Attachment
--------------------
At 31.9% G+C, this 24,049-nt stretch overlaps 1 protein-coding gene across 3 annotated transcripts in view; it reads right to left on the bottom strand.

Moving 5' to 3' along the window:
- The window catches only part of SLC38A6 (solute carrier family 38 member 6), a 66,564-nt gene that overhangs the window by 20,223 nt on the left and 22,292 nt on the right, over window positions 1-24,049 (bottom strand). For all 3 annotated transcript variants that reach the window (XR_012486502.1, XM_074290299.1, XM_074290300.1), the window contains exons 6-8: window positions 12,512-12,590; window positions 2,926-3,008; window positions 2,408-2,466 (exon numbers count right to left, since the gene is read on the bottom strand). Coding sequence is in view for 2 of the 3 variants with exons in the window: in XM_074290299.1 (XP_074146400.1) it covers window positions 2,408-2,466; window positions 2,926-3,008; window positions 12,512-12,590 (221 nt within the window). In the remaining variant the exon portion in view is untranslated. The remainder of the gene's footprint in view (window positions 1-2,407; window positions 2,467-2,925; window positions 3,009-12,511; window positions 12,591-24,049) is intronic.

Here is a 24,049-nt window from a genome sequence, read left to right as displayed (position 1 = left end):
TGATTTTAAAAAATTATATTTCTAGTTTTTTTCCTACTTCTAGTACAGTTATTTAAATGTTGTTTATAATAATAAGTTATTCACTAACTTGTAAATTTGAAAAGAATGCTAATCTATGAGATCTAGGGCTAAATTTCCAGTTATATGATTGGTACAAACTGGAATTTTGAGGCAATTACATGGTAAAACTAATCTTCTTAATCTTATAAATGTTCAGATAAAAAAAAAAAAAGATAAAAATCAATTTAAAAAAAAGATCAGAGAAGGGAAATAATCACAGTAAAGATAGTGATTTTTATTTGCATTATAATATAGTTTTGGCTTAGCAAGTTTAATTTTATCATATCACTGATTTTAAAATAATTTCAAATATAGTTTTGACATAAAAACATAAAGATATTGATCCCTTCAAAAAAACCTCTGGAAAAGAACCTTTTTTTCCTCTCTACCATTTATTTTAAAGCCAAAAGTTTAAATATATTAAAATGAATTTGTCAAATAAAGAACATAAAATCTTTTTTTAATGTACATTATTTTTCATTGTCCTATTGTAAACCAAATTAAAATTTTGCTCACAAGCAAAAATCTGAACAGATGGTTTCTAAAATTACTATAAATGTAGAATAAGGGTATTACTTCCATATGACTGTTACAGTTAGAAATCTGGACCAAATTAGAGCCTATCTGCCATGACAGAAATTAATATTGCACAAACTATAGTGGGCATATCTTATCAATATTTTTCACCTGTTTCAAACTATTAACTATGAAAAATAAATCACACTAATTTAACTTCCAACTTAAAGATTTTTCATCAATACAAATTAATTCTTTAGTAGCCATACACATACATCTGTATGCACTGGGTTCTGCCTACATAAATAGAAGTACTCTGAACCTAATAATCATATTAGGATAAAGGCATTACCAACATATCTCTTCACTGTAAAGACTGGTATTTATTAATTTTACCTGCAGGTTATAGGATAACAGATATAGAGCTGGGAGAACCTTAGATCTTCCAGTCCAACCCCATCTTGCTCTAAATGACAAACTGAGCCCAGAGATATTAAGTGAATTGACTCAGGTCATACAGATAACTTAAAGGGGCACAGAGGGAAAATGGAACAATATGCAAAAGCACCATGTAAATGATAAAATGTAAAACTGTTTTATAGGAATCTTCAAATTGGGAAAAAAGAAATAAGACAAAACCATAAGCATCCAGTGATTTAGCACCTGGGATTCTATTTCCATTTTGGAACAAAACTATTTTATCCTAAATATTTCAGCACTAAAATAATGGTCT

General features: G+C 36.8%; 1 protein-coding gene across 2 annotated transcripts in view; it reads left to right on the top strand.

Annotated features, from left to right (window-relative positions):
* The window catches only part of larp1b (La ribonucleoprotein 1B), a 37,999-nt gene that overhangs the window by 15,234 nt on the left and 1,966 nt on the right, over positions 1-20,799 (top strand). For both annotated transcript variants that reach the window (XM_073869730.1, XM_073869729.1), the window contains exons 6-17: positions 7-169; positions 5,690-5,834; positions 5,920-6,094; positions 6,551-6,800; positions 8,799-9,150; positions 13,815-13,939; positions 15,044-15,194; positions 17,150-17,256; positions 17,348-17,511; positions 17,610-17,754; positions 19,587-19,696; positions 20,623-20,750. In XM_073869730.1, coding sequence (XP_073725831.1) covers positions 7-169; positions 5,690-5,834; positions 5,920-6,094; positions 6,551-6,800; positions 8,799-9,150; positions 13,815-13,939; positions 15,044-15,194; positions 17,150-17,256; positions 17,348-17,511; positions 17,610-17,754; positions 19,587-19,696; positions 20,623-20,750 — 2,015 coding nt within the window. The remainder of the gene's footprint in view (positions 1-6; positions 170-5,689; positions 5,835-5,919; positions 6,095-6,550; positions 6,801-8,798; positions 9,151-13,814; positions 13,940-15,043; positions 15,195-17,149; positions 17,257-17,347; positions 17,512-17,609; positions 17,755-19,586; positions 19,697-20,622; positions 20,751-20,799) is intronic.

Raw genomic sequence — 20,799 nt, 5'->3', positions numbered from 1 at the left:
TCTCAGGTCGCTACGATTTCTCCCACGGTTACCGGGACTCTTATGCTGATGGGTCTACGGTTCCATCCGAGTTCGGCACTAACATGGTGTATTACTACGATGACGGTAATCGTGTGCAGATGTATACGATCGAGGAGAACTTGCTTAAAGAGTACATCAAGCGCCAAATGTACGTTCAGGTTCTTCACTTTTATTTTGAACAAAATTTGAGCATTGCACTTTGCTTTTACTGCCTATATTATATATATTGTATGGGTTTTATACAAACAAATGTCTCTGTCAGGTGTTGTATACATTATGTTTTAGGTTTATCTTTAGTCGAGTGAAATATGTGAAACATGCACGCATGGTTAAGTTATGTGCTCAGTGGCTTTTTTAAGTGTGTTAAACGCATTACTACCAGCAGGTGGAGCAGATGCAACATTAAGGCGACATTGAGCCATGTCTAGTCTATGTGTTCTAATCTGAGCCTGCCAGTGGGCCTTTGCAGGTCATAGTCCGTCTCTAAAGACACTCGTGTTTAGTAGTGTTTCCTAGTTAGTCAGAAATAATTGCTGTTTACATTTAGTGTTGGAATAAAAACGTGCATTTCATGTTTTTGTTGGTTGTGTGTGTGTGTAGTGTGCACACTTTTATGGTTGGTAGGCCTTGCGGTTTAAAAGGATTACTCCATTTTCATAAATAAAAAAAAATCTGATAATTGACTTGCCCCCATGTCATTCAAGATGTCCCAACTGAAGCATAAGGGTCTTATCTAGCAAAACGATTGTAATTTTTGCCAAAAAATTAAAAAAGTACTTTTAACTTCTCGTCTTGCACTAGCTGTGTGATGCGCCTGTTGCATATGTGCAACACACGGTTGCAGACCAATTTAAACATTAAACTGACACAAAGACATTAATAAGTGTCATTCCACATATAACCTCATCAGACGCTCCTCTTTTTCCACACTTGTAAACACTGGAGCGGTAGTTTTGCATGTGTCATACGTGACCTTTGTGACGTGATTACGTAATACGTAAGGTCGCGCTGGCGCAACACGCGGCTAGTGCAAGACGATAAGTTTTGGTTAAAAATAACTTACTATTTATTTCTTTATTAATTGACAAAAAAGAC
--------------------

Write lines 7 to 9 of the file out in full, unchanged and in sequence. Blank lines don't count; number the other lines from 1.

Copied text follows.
Annotated features, from left to right (window-relative positions):
* The window catches only part of larp1b (La ribonucleoprotein 1B), a 37,999-nt gene that overhangs the window by 15,234 nt on the left and 1,966 nt on the right, over positions 1-20,799 (top strand). For both annotated transcript variants that reach the window (XM_073869730.1, XM_073869729.1), the window contains exons 6-17: positions 7-169; positions 5,690-5,834; positions 5,920-6,094; positions 6,551-6,800; positions 8,799-9,150; positions 13,815-13,939; positions 15,044-15,194; positions 17,150-17,256; positions 17,348-17,511; positions 17,610-17,754; positions 19,587-19,696; positions 20,623-20,750. In XM_073869730.1, coding sequence (XP_073725831.1) covers positions 7-169; positions 5,690-5,834; positions 5,920-6,094; positions 6,551-6,800; positions 8,799-9,150; positions 13,815-13,939; positions 15,044-15,194; positions 17,150-17,256; positions 17,348-17,511; positions 17,610-17,754; positions 19,587-19,696; positions 20,623-20,750 — 2,015 coding nt within the window. The remainder of the gene's footprint in view (positions 1-6; positions 170-5,689; positions 5,835-5,919; positions 6,095-6,550; positions 6,801-8,798; positions 9,151-13,814; positions 13,940-15,043; positions 15,195-17,149; positions 17,257-17,347; positions 17,512-17,609; positions 17,755-19,586; positions 19,697-20,622; positions 20,751-20,799) is intronic.

Raw genomic sequence — 20,799 nt, 5'->3', positions numbered from 1 at the left: